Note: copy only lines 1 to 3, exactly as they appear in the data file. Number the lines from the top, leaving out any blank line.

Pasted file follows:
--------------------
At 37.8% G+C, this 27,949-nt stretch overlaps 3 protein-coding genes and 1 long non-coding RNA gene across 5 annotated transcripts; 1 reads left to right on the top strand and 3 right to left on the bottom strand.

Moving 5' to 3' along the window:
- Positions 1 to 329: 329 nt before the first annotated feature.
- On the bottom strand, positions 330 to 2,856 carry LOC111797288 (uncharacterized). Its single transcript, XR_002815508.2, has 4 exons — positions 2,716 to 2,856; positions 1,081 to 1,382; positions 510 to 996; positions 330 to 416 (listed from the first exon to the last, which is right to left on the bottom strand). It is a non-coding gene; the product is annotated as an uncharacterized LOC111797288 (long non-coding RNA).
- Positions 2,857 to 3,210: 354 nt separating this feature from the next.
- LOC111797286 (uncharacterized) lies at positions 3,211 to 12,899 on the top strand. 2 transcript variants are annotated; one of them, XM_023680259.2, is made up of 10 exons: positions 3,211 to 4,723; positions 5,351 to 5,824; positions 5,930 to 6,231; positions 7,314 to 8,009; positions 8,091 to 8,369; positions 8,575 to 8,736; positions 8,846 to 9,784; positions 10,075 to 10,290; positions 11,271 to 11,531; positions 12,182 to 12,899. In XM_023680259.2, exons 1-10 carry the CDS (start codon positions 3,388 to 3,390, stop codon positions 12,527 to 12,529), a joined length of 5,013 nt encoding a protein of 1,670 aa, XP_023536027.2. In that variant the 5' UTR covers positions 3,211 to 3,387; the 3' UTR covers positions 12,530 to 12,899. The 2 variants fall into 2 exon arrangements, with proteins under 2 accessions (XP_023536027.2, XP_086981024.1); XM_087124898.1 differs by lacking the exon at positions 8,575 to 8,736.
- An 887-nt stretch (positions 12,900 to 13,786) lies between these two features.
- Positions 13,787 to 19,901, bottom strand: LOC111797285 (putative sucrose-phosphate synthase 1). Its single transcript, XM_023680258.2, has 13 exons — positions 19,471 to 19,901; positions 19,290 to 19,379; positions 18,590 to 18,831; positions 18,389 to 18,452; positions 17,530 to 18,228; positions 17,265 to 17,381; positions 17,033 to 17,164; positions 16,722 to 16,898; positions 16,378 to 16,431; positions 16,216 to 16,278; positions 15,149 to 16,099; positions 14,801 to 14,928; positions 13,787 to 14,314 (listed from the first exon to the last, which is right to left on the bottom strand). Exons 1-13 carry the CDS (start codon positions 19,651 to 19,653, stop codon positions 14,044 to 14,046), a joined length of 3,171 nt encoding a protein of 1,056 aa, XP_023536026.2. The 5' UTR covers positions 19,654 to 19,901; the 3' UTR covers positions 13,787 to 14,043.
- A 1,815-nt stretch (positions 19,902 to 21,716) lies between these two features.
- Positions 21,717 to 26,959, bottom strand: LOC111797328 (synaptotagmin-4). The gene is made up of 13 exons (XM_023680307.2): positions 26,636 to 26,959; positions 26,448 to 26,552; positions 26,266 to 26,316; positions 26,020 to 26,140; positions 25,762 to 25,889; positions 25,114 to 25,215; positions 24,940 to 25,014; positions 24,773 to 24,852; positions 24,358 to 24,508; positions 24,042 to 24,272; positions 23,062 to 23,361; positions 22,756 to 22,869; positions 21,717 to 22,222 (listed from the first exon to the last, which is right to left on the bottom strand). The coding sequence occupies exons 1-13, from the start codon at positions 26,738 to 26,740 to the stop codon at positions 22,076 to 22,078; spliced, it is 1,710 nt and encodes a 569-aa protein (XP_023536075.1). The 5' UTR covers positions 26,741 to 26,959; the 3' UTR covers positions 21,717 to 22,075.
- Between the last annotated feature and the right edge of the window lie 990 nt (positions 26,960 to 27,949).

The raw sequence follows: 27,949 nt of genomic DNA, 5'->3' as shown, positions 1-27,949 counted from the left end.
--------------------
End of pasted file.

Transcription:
At 37.8% G+C, this 27,949-nt stretch overlaps 3 protein-coding genes and 1 long non-coding RNA gene across 5 annotated transcripts; 1 reads left to right on the top strand and 3 right to left on the bottom strand.

Moving 5' to 3' along the window:
- Positions 1 to 329: 329 nt before the first annotated feature.